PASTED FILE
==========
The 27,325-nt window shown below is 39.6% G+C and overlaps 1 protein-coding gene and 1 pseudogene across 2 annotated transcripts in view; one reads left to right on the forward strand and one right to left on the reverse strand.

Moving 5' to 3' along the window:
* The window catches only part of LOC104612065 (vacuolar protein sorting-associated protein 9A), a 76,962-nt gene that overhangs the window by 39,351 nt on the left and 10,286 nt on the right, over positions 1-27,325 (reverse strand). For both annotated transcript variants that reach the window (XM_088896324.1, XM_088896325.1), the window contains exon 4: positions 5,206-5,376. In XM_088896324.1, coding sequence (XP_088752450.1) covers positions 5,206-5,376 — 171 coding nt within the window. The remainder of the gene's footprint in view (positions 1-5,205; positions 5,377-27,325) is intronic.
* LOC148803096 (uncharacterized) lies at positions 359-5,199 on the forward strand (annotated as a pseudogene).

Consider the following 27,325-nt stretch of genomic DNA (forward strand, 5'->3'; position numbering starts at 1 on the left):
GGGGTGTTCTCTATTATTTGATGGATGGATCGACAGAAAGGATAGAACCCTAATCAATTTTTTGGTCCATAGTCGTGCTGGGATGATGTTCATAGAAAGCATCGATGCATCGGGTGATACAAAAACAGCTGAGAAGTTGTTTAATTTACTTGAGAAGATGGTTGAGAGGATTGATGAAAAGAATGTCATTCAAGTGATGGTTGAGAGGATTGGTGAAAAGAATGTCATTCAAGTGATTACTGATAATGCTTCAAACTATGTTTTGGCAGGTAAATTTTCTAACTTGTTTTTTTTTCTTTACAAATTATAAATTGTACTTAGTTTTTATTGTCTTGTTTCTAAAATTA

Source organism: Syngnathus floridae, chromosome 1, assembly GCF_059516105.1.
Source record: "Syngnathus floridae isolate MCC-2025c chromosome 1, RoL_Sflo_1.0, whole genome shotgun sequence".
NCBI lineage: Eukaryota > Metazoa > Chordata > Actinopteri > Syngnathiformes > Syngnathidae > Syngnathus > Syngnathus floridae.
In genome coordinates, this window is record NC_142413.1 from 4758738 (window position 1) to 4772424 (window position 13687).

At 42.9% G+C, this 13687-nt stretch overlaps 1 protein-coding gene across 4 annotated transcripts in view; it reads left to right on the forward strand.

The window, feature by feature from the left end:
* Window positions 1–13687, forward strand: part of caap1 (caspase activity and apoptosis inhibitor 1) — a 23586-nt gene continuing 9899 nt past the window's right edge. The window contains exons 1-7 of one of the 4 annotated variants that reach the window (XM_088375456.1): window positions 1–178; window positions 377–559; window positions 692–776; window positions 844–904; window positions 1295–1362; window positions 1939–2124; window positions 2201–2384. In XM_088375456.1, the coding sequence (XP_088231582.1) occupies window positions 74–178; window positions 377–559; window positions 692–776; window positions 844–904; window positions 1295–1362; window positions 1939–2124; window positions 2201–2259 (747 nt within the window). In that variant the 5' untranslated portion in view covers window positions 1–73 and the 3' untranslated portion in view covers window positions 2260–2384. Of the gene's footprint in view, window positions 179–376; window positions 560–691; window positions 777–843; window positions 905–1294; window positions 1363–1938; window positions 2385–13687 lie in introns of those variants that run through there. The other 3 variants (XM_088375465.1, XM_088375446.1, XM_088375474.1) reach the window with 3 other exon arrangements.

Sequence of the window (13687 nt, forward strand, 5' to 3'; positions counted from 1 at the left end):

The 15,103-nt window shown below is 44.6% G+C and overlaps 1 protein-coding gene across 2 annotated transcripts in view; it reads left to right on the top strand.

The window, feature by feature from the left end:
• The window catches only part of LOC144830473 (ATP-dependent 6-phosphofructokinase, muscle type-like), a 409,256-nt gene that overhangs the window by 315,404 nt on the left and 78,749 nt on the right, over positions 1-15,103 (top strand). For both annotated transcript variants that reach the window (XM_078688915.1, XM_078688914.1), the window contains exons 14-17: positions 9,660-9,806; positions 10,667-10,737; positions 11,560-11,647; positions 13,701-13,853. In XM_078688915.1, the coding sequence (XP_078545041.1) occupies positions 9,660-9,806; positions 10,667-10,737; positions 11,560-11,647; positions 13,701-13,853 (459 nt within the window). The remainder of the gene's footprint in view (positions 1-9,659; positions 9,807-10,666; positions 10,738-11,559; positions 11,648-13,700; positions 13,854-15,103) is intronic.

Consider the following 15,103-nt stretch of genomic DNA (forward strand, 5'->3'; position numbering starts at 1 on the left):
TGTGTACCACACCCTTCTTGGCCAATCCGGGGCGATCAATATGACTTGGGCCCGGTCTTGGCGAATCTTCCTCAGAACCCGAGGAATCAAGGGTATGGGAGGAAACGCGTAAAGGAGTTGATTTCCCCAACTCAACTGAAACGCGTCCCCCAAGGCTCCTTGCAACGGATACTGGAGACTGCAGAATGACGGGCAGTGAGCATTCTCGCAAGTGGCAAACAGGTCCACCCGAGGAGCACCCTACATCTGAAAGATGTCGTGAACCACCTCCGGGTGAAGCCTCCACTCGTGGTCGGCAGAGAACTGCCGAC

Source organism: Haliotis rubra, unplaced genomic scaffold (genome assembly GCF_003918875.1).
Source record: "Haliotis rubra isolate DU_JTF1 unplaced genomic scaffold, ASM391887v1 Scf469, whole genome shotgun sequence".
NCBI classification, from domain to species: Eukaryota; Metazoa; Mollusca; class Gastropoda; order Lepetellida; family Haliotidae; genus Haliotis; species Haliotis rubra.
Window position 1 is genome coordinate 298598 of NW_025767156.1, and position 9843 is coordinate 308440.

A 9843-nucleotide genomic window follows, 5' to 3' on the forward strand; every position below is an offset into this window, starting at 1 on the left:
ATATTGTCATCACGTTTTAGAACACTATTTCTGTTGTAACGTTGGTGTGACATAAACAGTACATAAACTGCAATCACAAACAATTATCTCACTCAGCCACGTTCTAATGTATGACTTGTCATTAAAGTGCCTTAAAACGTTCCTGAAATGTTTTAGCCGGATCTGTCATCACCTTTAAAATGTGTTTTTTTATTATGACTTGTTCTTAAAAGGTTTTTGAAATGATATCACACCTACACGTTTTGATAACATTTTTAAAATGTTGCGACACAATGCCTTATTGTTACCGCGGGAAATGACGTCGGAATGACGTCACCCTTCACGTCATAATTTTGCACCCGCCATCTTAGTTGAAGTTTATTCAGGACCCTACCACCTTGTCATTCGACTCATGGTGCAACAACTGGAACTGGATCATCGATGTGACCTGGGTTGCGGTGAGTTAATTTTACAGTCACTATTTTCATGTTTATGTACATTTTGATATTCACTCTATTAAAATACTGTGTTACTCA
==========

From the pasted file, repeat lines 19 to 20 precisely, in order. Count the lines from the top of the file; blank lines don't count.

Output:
TGTGTACCACACCCTTCTTGGCCAATCCGGGGCGATCAATATGACTTGGGCCCGGTCTTGGCGAATCTTCCTCAGAACCCGAGGAATCAAGGGTATGGGAGGAAACGCGTAAAGGAGTTGATTTCCCCAACTCAACTGAAACGCGTCCCCCAAGGCTCCTTGCAACGGATACTGGAGACTGCAGAATGACGGGCAGTGAGCATTCTCGCAAGTGGCAAACAGGTCCACCCGAGGAGCACCCTACATCTGAAAGATGTCGTGAACCACCTCCGGGTGAAGCCTCCACTCGTGGTCGGCAGAGAACTGCCGAC

Source organism: Haliotis rubra, unplaced genomic scaffold (genome assembly GCF_003918875.1).